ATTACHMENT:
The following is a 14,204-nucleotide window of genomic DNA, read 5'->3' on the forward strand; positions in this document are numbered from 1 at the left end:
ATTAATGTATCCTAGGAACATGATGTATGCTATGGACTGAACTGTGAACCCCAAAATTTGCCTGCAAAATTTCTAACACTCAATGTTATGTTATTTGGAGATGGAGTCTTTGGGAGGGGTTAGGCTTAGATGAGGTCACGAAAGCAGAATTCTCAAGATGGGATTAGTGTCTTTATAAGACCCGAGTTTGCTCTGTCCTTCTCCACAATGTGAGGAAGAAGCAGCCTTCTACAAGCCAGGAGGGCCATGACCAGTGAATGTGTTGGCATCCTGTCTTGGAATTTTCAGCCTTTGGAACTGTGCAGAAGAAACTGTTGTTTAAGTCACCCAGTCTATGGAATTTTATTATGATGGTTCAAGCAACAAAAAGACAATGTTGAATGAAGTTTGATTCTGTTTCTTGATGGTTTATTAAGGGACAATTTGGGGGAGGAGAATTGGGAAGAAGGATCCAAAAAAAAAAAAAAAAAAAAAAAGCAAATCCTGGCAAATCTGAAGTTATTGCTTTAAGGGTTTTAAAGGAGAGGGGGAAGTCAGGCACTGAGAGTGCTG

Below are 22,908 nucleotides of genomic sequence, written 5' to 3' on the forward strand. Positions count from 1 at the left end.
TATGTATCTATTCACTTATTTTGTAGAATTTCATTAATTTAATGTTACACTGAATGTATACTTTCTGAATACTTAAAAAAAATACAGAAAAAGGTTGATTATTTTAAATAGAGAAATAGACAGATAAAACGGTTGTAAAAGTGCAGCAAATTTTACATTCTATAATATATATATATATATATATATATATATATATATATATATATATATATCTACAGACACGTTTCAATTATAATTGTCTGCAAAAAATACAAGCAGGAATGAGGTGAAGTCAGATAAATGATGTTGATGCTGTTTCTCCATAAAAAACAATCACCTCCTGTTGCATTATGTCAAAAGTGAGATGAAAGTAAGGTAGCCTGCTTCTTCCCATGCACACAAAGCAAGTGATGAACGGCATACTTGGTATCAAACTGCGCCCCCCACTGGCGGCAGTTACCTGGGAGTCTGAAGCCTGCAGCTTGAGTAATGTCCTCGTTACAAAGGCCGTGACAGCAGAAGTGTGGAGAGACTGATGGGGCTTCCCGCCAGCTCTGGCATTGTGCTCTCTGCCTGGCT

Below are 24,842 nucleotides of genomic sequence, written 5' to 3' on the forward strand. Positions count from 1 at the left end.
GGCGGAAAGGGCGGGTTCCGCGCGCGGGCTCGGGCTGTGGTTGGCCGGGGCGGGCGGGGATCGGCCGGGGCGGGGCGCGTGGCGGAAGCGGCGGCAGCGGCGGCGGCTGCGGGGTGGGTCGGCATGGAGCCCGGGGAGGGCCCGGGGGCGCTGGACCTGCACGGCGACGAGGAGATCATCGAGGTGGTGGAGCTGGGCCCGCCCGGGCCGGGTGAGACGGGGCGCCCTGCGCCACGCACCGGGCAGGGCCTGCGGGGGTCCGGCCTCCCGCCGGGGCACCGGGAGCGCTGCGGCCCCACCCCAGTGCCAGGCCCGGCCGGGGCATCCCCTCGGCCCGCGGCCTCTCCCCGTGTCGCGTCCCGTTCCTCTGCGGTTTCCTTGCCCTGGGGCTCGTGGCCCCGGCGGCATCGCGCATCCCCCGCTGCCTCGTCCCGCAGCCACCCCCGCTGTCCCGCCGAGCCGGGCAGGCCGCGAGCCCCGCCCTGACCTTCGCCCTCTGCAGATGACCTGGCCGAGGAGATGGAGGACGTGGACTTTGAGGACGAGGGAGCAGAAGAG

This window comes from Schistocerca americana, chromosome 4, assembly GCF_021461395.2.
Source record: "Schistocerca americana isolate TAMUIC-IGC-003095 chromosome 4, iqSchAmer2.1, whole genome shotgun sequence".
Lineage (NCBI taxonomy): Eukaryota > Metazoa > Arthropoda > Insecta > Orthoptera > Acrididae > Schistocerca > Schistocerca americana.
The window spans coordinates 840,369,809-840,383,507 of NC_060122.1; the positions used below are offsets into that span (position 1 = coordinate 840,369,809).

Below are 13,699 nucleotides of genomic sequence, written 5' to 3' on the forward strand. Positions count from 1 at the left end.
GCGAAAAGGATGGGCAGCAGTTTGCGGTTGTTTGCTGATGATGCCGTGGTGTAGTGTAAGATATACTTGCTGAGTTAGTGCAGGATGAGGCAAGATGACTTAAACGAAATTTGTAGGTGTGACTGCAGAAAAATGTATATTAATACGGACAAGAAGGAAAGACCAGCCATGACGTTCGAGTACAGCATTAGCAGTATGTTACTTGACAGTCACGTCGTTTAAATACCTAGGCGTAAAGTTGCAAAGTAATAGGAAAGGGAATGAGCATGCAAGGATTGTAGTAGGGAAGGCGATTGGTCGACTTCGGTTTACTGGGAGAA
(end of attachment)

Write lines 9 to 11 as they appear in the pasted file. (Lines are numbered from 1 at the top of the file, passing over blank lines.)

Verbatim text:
Lineage (NCBI taxonomy): Eukaryota > Metazoa > Arthropoda > Insecta > Orthoptera > Acrididae > Schistocerca > Schistocerca americana.
The window spans coordinates 840,369,809-840,383,507 of NC_060122.1; the positions used below are offsets into that span (position 1 = coordinate 840,369,809).

Below are 13,699 nucleotides of genomic sequence, written 5' to 3' on the forward strand. Positions count from 1 at the left end.